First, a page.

Eritrean Law Society (ELS) News ELS at the 35th Session of the UN Human Rights Council (HRC) in Geneva

ELS at the 35th Session of the UN Human Rights Council (HRC) in Geneva

Over the last five years, the month of June has been the most important month of the year for the on-going fight of ending impunity in Eritrea.

On 14 June 2017, the UN Special Rapporteur on the situation of human rights in Eritrea (Ms. Sheila B. Keetharuth) conducted an Interactive Dialogue (ID) at the 35th Session of the HRC. This was essentially presentation of the Special Rapporteur’s latest report on the situation of human rights in Eritrea, followed by questions and comments from the HRC, including statements made by several Eritrean and non-Eritrean human rights defenders and civil society actors. All of them made calls on the HRC to adopt stringent measures that can help in ending the pervasive culture of impunity in Eritrea.

In the morning hours of 14 June 2017, there was a side event (panel discussion) organised by a broad-based coalition of civil society organisations (CSOs), including ELS. The side event focused on how to operationalize effective prosecutorial initiatives in various national jurisdictions based on the so-called “principle of universal jurisdiction.” This is by way of supplementing and promoting the core findings and recommendations made in various times by the UN commission of inquiry of human rights in Eritrea (COI) and the Special Rapporteur. The side event saw as speakers Suzgo Lungu from the South African Litigation Centre, Rita Mazzochi from the Horn of Africa Civil Society Forum and Adam Kunfu a family member of a victim of enforced disappearance. The panel discussion was moderated by the Executive Director of ELS, Dr. Daniel Mekonnen.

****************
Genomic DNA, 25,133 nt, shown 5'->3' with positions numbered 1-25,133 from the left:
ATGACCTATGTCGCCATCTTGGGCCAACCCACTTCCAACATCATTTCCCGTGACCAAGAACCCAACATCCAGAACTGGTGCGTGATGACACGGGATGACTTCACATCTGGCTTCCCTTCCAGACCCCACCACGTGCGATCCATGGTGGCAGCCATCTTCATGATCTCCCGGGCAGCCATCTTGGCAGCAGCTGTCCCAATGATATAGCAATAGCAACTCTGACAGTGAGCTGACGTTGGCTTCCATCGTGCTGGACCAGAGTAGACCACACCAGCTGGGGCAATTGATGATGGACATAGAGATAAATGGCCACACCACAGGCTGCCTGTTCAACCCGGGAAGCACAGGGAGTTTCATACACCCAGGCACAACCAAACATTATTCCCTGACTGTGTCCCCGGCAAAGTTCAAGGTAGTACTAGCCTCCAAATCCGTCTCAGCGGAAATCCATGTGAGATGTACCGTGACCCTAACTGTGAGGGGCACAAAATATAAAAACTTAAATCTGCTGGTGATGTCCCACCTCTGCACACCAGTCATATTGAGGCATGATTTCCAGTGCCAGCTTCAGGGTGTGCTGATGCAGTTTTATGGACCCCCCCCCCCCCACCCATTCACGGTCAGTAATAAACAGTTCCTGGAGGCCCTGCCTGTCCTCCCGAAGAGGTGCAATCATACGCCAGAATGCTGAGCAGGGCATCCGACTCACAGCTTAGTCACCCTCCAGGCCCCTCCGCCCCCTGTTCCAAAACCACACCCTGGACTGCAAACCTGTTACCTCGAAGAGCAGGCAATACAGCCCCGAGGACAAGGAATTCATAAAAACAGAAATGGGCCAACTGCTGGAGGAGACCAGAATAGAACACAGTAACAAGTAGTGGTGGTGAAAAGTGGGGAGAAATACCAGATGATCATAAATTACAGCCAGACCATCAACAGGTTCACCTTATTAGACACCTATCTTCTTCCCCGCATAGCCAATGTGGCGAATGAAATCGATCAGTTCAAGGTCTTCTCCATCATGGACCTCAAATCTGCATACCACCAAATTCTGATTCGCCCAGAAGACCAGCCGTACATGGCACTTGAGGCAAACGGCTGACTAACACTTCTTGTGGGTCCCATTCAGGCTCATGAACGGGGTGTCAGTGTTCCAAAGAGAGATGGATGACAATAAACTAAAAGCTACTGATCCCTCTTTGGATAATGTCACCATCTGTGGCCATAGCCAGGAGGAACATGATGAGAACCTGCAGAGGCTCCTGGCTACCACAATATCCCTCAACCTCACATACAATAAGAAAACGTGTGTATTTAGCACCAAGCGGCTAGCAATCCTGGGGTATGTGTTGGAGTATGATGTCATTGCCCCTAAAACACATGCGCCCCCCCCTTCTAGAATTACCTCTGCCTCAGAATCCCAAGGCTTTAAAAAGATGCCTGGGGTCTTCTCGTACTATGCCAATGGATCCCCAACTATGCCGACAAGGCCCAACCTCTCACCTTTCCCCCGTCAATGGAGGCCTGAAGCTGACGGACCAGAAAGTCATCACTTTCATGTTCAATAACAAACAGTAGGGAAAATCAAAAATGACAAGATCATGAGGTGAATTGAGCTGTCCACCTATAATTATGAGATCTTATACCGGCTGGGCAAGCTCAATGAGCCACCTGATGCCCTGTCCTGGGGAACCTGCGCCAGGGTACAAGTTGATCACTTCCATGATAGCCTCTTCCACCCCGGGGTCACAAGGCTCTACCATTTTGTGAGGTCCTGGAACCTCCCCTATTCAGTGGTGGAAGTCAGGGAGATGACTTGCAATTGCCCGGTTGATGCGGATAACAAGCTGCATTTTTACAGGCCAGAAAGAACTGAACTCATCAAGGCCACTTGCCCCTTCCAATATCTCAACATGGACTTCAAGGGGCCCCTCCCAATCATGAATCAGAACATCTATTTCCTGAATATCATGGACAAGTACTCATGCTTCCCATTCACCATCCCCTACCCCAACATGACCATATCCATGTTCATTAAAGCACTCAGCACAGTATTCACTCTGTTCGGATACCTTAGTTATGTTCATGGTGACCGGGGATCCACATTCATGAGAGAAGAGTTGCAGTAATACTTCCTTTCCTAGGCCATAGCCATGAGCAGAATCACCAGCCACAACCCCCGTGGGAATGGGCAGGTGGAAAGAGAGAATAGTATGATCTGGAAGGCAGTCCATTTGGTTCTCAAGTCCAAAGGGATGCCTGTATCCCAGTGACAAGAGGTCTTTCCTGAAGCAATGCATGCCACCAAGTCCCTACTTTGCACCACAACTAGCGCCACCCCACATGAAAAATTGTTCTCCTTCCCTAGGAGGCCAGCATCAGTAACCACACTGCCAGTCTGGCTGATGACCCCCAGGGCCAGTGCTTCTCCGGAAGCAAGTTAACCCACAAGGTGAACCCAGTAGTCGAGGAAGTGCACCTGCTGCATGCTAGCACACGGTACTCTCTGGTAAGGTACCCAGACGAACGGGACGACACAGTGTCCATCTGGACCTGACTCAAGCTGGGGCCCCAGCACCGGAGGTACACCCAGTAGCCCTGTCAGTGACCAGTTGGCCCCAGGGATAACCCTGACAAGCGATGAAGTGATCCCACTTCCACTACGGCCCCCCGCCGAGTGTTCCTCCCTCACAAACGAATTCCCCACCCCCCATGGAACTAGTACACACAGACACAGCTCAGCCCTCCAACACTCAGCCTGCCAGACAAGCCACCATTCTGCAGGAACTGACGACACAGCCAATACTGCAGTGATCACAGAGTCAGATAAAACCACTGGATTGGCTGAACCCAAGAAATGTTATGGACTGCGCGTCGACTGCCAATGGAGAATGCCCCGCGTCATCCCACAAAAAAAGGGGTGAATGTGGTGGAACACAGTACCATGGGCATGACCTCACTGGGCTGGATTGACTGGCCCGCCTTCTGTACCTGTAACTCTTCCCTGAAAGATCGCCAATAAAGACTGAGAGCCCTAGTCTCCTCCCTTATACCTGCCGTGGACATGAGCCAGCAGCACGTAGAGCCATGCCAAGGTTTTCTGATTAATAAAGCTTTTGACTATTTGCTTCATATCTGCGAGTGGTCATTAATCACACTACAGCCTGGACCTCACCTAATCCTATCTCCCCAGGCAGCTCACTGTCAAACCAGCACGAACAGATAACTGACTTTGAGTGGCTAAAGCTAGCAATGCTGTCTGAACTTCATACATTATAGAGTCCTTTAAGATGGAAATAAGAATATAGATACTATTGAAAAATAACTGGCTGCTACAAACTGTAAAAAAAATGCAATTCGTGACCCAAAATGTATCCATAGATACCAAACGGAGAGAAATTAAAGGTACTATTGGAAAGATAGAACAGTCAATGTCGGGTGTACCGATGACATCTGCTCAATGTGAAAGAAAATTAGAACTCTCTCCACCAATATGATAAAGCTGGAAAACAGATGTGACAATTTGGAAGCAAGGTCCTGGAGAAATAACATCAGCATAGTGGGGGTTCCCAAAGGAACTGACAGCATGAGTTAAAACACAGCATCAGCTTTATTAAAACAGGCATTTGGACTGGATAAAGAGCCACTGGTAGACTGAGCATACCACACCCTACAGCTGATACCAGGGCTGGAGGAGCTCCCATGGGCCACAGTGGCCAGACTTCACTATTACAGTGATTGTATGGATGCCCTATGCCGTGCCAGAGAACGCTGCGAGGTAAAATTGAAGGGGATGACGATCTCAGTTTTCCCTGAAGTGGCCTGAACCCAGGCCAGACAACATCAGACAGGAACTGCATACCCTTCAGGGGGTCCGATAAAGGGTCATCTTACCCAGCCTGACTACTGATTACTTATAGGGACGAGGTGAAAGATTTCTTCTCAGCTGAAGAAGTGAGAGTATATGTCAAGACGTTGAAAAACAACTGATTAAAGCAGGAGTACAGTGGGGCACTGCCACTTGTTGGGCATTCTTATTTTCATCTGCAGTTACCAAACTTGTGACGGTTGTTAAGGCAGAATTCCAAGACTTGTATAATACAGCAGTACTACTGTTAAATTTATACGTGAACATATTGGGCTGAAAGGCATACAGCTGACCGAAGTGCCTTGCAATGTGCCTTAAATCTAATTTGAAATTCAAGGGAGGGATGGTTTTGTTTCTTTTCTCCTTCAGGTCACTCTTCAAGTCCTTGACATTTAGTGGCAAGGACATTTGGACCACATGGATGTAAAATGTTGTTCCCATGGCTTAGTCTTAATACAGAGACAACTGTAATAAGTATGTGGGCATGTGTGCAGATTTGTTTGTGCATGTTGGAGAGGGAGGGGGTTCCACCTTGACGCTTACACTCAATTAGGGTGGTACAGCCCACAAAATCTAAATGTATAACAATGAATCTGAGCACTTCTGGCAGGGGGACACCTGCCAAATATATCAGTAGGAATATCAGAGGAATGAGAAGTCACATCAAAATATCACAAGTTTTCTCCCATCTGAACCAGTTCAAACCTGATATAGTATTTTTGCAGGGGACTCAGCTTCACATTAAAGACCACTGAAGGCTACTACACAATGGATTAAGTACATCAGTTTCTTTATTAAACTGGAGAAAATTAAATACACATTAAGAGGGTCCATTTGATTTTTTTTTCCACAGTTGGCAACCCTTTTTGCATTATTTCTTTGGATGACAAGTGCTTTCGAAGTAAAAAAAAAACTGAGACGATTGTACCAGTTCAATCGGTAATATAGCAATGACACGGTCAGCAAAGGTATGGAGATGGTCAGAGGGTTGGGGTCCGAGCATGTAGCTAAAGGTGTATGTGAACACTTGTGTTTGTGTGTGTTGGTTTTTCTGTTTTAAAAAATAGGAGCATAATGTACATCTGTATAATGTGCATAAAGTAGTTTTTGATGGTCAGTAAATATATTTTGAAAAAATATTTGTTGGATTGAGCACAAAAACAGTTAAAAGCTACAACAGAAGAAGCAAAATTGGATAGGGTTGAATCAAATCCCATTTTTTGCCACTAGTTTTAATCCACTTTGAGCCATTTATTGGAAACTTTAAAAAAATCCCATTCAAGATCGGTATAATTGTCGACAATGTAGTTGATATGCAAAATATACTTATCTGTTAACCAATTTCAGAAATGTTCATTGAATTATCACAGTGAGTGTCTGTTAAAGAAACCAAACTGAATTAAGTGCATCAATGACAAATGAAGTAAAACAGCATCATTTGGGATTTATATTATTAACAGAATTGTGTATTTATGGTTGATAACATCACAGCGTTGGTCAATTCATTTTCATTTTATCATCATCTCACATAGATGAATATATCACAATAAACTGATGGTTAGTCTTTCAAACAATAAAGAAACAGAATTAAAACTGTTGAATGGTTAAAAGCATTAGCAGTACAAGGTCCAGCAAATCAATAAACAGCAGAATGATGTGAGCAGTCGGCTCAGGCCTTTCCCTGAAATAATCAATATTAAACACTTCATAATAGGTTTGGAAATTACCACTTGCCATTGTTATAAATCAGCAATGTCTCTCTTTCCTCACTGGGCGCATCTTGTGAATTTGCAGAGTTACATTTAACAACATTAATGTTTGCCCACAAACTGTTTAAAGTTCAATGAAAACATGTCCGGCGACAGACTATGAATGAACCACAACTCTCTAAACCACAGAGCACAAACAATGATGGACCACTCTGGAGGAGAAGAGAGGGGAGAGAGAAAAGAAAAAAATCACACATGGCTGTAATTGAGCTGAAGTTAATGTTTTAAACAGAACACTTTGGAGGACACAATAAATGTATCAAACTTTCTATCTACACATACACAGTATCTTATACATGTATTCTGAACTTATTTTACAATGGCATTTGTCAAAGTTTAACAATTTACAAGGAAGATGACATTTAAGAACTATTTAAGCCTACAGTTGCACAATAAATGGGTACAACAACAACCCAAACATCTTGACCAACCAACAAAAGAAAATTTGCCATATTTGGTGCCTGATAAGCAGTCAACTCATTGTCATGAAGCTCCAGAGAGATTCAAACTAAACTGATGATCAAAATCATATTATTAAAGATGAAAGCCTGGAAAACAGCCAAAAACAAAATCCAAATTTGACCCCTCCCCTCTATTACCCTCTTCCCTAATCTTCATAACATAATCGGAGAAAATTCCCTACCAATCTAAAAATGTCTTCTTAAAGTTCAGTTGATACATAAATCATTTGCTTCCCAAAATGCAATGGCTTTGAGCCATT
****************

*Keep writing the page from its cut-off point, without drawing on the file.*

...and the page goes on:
In the morning hours of 15 June 2017, the contents of a draft resolution on the situation of human rights in Eritrea were debated by a number of representatives of the permanent diplomatic missions in Geneva. The main aim of the draft resolution is renewal of the mandate of the Special Rapporteur for another year. This seems to be widely supported by all who were present at the discussion (informal consultation) and who shared opinions on how to improve the contents of the draft resolution. It is widely expected that the resolution calling for renewal of the mandate of the Special Rapporteur will be adopted by consensus, without the need to go for voting, as has been the case with similar other resolutions on Eritrea since the appointment of the Special Rapporteur in 2012.